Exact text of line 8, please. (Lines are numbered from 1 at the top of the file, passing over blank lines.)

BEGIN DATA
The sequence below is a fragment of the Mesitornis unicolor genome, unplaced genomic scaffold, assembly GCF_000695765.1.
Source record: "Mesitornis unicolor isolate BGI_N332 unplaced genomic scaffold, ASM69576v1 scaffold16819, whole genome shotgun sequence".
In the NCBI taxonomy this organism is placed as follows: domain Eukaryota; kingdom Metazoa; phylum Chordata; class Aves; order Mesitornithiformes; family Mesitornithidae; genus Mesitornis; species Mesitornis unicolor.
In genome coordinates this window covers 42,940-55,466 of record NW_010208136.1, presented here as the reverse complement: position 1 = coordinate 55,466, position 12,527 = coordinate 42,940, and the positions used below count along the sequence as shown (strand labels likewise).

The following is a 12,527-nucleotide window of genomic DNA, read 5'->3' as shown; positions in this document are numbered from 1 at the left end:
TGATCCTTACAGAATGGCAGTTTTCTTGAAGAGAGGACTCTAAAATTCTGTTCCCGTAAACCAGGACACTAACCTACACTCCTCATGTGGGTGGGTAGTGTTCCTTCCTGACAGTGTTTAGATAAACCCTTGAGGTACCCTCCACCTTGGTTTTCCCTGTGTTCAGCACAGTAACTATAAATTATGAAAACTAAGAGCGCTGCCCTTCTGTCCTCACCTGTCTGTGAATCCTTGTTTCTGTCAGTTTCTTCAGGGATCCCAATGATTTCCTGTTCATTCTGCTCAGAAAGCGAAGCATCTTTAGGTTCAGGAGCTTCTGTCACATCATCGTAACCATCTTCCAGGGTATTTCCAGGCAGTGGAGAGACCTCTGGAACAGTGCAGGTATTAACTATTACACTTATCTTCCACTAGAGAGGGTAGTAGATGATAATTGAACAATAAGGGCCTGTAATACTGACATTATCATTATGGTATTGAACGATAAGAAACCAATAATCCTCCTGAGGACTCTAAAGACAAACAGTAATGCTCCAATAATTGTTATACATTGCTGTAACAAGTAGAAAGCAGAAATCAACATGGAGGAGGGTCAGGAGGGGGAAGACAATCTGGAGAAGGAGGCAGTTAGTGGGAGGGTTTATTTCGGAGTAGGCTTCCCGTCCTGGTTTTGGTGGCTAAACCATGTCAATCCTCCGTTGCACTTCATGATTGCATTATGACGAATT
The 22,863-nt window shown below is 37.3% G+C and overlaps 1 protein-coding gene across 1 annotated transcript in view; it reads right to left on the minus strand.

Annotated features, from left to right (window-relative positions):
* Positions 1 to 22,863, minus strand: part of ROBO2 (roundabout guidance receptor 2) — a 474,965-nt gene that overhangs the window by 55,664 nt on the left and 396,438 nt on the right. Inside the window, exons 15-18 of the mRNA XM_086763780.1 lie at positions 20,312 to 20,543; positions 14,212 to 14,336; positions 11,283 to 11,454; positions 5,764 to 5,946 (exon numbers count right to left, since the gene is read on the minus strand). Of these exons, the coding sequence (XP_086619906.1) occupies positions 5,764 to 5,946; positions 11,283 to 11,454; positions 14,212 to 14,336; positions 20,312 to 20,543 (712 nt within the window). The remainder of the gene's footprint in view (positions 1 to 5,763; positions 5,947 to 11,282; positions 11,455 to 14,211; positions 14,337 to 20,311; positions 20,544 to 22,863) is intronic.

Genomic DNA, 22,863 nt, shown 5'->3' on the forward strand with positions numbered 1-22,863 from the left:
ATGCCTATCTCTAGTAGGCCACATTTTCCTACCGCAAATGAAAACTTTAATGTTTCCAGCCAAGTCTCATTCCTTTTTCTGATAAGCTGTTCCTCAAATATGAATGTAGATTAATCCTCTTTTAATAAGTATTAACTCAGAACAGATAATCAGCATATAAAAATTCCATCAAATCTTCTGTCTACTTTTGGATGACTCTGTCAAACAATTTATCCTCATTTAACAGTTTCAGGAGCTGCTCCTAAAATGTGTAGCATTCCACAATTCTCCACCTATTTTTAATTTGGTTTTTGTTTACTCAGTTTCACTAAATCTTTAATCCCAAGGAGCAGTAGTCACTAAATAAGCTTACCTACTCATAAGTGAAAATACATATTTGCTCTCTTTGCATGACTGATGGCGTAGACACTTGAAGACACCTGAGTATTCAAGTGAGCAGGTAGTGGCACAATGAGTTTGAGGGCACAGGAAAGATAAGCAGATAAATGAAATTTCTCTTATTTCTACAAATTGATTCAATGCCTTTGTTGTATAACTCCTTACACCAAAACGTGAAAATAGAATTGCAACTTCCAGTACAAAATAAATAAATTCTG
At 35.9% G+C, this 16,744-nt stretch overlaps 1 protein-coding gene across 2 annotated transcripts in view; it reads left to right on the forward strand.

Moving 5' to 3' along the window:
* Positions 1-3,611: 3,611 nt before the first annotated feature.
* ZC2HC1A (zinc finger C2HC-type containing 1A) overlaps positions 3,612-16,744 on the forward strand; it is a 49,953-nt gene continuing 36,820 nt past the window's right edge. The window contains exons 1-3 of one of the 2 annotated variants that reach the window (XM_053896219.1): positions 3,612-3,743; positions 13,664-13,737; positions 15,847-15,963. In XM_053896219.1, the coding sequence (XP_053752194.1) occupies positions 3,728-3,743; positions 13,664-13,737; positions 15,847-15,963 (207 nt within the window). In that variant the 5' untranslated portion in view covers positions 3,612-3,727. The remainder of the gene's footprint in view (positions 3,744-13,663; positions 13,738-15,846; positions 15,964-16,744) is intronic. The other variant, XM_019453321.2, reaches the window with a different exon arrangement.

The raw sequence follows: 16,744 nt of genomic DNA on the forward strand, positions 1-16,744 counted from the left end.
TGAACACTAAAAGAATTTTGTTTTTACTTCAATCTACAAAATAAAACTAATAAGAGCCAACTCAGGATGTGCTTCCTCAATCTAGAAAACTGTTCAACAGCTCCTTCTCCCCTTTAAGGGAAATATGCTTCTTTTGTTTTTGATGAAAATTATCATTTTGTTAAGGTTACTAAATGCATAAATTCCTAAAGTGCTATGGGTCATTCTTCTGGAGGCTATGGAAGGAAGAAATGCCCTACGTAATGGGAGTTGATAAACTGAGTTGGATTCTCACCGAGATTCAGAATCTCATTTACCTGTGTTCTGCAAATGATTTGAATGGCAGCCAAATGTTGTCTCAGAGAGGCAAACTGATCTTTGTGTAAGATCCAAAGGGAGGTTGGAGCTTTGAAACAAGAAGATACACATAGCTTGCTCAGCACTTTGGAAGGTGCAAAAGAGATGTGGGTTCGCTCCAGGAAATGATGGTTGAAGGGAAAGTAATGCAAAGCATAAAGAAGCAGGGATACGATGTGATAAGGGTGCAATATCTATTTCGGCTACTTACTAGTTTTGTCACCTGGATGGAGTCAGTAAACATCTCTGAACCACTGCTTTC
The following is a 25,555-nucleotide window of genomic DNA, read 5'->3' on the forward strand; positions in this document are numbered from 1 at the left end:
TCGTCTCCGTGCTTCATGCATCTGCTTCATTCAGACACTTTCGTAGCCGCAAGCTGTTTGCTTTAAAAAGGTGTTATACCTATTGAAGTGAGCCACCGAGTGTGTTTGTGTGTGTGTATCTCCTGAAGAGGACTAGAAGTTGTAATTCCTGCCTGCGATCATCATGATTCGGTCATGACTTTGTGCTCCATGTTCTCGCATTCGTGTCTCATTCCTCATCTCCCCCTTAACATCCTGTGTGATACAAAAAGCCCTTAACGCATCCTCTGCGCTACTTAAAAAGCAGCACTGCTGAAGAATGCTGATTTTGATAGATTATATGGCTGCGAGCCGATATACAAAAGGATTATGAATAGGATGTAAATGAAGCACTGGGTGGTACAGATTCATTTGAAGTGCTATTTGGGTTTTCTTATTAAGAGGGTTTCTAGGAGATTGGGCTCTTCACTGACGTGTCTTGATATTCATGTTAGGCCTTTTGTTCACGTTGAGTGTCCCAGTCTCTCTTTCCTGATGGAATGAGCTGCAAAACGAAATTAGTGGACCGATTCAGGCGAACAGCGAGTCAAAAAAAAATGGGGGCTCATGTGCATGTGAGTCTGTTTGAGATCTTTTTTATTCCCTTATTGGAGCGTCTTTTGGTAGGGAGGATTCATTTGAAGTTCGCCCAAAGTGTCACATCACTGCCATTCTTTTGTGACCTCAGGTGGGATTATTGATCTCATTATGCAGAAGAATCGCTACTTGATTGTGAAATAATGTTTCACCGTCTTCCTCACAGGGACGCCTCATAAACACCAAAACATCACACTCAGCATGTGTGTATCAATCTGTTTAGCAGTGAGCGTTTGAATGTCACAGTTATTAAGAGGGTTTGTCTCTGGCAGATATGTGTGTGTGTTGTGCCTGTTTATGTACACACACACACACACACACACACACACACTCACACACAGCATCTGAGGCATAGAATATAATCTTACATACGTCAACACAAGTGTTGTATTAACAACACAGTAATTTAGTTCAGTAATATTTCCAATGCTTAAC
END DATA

Annotated features, from left to right (window-relative positions):